At the National Republican Congressional Committee, the House GOP's camaign arm, the bean-counters and strategists claim that former Rep. Pat Toomey, the presumptive Republican nominee for Senate next year in Pennsylvania, runs very well in the House districts where they are expecting competitive races. They believe he will be an asset on the top of the ticket.
And as it turns out, he could win statewide, as well — as some of us have been saying for months.
Another poll from Quinnipiac confirms that former Toomey is a real contender in the Keystone State's 2010 Senate race. His chances are only enhanced by the fact that he might face an opportunistic opponent who switched parties in order to save his political career. Against the incumbent party-switcher, Democrat Sen. Arlen Specter, Toomey already leads, albeit by a statistically insignificant margin: 43 to 42 percent.
Against Rep. Joe Sestak, D-Pa., who is challenging Specter in the primary, Toomey leads 38-35. Toomey gains support when Specter is his opponent, suggesting that some segment of the Pennsylvania electorate is open to voting Democrat, but will vote for Toomey just because Specter is his opponent. A Toomey-Sestak race would present a much bigger question mark, with so many voters undecided.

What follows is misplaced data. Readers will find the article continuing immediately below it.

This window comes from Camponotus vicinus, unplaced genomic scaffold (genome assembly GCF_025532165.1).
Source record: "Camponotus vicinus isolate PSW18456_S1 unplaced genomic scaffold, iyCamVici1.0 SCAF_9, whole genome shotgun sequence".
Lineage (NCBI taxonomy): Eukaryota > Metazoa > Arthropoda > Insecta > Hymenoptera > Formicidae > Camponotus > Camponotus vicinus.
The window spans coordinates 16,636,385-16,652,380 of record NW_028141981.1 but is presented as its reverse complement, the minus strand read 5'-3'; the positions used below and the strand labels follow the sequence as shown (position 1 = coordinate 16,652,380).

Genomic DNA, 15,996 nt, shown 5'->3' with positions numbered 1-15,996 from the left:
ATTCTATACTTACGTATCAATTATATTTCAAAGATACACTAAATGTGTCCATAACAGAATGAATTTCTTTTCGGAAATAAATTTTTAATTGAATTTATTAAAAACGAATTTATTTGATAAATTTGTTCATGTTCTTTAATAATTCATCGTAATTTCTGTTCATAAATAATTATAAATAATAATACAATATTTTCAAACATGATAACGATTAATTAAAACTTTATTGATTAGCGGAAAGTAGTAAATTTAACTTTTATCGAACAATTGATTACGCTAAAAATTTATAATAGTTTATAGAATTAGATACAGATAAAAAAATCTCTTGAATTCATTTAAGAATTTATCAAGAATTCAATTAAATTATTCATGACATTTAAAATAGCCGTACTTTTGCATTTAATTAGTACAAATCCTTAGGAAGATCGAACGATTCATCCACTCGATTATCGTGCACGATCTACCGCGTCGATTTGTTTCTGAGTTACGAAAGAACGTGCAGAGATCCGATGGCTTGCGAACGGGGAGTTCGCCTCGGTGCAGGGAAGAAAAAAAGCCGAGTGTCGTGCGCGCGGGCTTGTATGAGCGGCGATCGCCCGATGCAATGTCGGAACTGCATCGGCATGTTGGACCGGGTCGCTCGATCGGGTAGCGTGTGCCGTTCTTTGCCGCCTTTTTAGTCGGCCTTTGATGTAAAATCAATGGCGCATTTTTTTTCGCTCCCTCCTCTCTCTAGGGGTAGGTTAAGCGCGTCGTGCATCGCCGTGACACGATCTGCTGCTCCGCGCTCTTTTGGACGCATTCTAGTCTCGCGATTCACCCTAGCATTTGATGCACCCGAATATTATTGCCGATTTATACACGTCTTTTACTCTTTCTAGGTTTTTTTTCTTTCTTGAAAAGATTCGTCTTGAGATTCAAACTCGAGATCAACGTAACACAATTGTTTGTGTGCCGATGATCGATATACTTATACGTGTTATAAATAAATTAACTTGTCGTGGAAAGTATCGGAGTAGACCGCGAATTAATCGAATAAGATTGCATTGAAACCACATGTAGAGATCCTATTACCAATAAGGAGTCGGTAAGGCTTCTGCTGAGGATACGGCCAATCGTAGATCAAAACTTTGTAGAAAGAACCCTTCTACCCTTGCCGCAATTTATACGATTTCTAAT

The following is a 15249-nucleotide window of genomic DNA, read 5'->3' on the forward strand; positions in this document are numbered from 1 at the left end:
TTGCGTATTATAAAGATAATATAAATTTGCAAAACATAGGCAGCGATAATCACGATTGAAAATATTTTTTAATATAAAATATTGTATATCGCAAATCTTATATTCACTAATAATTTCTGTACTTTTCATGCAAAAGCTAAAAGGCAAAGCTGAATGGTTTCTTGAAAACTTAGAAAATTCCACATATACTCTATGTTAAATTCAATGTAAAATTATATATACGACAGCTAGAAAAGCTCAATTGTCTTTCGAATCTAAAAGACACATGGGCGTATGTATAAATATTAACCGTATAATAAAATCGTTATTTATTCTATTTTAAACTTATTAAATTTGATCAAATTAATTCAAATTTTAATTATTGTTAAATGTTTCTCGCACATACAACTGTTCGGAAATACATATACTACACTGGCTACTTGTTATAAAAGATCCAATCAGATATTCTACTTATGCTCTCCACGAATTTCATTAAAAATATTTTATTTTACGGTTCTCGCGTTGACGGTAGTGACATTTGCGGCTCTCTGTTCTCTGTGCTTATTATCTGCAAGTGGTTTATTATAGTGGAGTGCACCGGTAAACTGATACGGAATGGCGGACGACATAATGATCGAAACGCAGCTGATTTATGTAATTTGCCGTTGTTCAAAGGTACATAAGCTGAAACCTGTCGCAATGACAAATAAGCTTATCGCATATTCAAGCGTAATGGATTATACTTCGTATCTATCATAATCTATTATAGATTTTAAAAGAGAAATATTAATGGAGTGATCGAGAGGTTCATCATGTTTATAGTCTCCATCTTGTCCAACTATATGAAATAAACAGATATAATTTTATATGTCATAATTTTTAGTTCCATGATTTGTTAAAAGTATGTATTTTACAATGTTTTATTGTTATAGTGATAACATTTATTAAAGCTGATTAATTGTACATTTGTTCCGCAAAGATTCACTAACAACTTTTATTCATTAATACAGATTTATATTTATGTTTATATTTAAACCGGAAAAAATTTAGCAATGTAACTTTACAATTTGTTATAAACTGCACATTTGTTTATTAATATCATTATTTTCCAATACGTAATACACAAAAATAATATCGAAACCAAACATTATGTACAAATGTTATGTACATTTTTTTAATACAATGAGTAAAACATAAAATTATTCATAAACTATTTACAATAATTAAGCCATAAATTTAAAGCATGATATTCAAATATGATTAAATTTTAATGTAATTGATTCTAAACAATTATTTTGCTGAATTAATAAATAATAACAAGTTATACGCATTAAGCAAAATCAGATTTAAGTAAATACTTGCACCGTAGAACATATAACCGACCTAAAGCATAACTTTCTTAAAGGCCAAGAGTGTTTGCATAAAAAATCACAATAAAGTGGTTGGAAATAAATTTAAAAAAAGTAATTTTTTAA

Although several commentators portray Toomey as some kind of crazy right-winger, he's actually quite a sane and polished center-right politician who held a Democratic-leaning Allentown district for three terms without any problem. In a year that promises to lean Republican, in which a Republican will probably be the frontrunner for governor, Toomey's chances should not be underestimated.